Thus, professionally Dr. Nanda constantly sought to upgrade her technical knowledge by updating herself with the latest courses and fellowships such as laparoscopic surgery, microvascular surgery, colorectal surgery and surgical oncology. Notwithstanding the demands of a practicing surgeon, Dr. Nanda spares no effort in keeping herself updated with latest technologies and development in the medical field. The sheer fact of having served in these hospitals have given Dr. Nanda an exposure to advanced technology, hospital leadership, the service sector as well the opportunity to interact with a wide range of patients with varying backgrounds, personality, and temperament.

An anal fissure or rectal fissure is a break or tear in the skin of the anal canal. It may occur when passing large or hard stools, straining during childbirth, or experiencing bouts of diarrhoea. The crack in the skin exposes the muscle tissue underneath, causing severe pain and bleeding during and after bowel movements.

Here are some FAQs answered!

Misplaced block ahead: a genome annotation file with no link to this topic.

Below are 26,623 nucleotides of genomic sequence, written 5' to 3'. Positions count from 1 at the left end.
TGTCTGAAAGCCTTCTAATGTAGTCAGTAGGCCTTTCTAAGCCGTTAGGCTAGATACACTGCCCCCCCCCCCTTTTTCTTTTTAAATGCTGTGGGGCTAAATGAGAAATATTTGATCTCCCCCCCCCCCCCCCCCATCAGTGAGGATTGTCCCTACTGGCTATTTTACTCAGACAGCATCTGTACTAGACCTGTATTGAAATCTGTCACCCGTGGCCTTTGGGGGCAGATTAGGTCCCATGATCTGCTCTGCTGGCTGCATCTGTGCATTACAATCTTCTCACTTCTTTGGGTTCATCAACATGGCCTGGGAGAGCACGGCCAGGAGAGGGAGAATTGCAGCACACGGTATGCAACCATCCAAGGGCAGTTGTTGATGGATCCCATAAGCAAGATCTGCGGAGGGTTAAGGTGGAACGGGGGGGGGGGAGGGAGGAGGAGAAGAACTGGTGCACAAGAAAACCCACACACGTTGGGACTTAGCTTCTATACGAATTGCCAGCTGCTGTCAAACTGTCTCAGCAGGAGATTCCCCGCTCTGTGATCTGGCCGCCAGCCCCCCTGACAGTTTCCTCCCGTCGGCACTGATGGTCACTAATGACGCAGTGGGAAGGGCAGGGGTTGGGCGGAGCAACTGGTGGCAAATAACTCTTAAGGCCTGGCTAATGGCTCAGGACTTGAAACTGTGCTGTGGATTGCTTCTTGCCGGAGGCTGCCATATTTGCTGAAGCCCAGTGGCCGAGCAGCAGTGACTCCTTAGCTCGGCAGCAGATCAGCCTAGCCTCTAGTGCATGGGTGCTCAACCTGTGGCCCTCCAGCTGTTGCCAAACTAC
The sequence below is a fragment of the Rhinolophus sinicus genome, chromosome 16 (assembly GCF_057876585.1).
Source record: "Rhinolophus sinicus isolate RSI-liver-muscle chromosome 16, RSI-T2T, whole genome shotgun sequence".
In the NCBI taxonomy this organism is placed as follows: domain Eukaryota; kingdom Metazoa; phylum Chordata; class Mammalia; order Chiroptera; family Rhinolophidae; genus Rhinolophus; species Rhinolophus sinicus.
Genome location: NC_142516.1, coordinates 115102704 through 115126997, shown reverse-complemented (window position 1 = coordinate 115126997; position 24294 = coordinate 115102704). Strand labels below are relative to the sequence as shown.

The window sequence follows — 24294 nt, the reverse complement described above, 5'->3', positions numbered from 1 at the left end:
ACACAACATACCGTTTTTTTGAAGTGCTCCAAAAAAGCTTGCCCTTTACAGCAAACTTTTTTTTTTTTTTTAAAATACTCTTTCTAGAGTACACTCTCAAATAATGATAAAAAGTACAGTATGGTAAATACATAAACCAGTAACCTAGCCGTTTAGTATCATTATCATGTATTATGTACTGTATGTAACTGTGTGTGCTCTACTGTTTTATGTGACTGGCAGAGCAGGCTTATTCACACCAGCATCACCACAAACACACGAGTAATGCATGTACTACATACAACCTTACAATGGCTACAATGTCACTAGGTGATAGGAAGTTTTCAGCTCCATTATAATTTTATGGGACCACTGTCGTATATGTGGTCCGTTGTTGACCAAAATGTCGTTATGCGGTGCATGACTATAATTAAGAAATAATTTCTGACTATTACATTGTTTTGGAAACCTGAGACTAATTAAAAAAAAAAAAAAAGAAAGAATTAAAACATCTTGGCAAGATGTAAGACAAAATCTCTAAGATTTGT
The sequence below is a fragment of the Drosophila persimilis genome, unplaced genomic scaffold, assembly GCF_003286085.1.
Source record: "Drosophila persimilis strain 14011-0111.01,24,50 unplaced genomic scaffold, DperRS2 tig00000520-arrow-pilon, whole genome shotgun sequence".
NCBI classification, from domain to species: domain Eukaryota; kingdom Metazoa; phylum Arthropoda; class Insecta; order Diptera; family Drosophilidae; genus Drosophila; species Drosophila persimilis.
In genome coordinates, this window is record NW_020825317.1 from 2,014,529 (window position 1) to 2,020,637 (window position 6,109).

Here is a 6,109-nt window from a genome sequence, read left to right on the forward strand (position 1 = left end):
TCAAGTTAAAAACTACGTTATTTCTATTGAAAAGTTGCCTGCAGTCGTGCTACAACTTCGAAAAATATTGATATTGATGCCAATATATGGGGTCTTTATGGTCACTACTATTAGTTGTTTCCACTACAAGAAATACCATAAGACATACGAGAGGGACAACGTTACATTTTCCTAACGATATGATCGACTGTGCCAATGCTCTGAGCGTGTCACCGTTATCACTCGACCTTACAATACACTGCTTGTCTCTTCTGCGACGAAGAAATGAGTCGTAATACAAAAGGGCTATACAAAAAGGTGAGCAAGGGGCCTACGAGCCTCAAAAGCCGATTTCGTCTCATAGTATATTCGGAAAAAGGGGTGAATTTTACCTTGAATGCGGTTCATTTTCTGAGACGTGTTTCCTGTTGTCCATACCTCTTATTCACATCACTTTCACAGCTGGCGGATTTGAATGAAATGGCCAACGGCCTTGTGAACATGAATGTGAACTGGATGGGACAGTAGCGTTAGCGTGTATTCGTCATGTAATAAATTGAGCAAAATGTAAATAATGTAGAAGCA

What are the causes of anal fissure?

Most anal fissures are caused by stretching of the anal mucosa beyond its capability. An anal fissure most often occurs when passing large or hard stools. Chronic constipation or frequent diarrhoea can also tear the skin around the anus. Other common causes of anal fissures include:

  • Childbirth trauma in women
  • Sexual activities
  • Crohn’s disease
  • Ulcerative colitis
  • Poor toileting in young children
  • Decreased blood flow to the anorectal area
  • Overly tight or spastic anal sphincter muscle

What are the symptoms of anal fissure?

An anal fissure may cause one or more of the following symptoms:

  • Visible tear in the skin around the anus
  • Skin tag, or small lump of skin, next to the tear
  • Sharp pain in the anal area during bowel movements
  • Burning or itching in the anal area
  • Streaks of blood on stools or on tissue paper after wiping

How is anal fissure diagnosed?

Anal fissure is usually diagnosed simply by examining the area around the anus. However, digital rectal examination can also be performed to confirm the diagnosis. During this exam, the doctor will insert an endoscope or anoscope into your rectum to make it easier to see the tear. These medical instruments are thin tubes with attached cameras and lights that allow doctors to inspect the anal canal. Using an anoscope may also help your doctor find other causes of anal or rectal pain such as hemorrhoids.

What are the treatment options for anal fissure?